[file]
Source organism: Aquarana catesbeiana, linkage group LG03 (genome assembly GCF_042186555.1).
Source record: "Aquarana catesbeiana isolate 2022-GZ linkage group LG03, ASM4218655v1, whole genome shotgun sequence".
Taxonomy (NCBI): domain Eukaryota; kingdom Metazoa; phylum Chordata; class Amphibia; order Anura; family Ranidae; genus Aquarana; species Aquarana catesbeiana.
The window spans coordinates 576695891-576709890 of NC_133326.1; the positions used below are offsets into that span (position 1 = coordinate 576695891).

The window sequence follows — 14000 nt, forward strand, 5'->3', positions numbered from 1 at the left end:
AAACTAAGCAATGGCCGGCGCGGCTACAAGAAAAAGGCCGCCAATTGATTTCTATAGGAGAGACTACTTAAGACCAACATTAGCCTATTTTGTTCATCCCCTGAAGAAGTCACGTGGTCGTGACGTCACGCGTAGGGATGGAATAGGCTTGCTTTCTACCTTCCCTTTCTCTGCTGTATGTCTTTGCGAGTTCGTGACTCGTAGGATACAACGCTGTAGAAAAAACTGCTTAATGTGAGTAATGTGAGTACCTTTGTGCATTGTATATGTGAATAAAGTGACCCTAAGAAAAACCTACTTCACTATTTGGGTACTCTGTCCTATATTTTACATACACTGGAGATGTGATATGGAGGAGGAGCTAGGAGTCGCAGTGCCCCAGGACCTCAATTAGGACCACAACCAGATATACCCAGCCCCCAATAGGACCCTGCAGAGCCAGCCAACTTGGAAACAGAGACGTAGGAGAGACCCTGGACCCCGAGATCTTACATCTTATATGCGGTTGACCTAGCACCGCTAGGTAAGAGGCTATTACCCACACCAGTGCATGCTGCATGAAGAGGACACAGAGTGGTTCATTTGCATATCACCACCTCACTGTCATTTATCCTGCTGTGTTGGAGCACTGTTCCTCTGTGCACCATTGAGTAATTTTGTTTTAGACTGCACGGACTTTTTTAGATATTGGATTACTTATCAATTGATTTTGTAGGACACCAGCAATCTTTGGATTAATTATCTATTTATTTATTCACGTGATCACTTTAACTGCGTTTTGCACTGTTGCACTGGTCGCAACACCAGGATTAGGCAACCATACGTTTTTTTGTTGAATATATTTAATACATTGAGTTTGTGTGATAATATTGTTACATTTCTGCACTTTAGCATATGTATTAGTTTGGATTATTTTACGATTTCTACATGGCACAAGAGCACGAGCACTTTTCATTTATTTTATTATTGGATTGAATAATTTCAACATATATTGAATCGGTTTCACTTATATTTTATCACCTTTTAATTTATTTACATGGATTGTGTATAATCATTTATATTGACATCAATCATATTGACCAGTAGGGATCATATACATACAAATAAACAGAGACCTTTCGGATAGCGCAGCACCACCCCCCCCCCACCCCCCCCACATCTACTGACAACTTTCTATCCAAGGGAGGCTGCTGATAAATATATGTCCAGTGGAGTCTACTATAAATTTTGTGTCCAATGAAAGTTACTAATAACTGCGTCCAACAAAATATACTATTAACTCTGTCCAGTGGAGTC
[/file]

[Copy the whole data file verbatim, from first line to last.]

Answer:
Source organism: Aquarana catesbeiana, linkage group LG03 (genome assembly GCF_042186555.1).
Source record: "Aquarana catesbeiana isolate 2022-GZ linkage group LG03, ASM4218655v1, whole genome shotgun sequence".
Taxonomy (NCBI): domain Eukaryota; kingdom Metazoa; phylum Chordata; class Amphibia; order Anura; family Ranidae; genus Aquarana; species Aquarana catesbeiana.
The window spans coordinates 576695891-576709890 of NC_133326.1; the positions used below are offsets into that span (position 1 = coordinate 576695891).

The window sequence follows — 14000 nt, forward strand, 5'->3', positions numbered from 1 at the left end:
AAACTAAGCAATGGCCGGCGCGGCTACAAGAAAAAGGCCGCCAATTGATTTCTATAGGAGAGACTACTTAAGACCAACATTAGCCTATTTTGTTCATCCCCTGAAGAAGTCACGTGGTCGTGACGTCACGCGTAGGGATGGAATAGGCTTGCTTTCTACCTTCCCTTTCTCTGCTGTATGTCTTTGCGAGTTCGTGACTCGTAGGATACAACGCTGTAGAAAAAACTGCTTAATGTGAGTAATGTGAGTACCTTTGTGCATTGTATATGTGAATAAAGTGACCCTAAGAAAAACCTACTTCACTATTTGGGTACTCTGTCCTATATTTTACATACACTGGAGATGTGATATGGAGGAGGAGCTAGGAGTCGCAGTGCCCCAGGACCTCAATTAGGACCACAACCAGATATACCCAGCCCCCAATAGGACCCTGCAGAGCCAGCCAACTTGGAAACAGAGACGTAGGAGAGACCCTGGACCCCGAGATCTTACATCTTATATGCGGTTGACCTAGCACCGCTAGGTAAGAGGCTATTACCCACACCAGTGCATGCTGCATGAAGAGGACACAGAGTGGTTCATTTGCATATCACCACCTCACTGTCATTTATCCTGCTGTGTTGGAGCACTGTTCCTCTGTGCACCATTGAGTAATTTTGTTTTAGACTGCACGGACTTTTTTAGATATTGGATTACTTATCAATTGATTTTGTAGGACACCAGCAATCTTTGGATTAATTATCTATTTATTTATTCACGTGATCACTTTAACTGCGTTTTGCACTGTTGCACTGGTCGCAACACCAGGATTAGGCAACCATACGTTTTTTTGTTGAATATATTTAATACATTGAGTTTGTGTGATAATATTGTTACATTTCTGCACTTTAGCATATGTATTAGTTTGGATTATTTTACGATTTCTACATGGCACAAGAGCACGAGCACTTTTCATTTATTTTATTATTGGATTGAATAATTTCAACATATATTGAATCGGTTTCACTTATATTTTATCACCTTTTAATTTATTTACATGGATTGTGTATAATCATTTATATTGACATCAATCATATTGACCAGTAGGGATCATATACATACAAATAAACAGAGACCTTTCGGATAGCGCAGCACCACCCCCCCCCCACCCCCCCCACATCTACTGACAACTTTCTATCCAAGGGAGGCTGCTGATAAATATATGTCCAGTGGAGTCTACTATAAATTTTGTGTCCAATGAAAGTTACTAATAACTGCGTCCAACAAAATATACTATTAACTCTGTCCAGTGGAGTC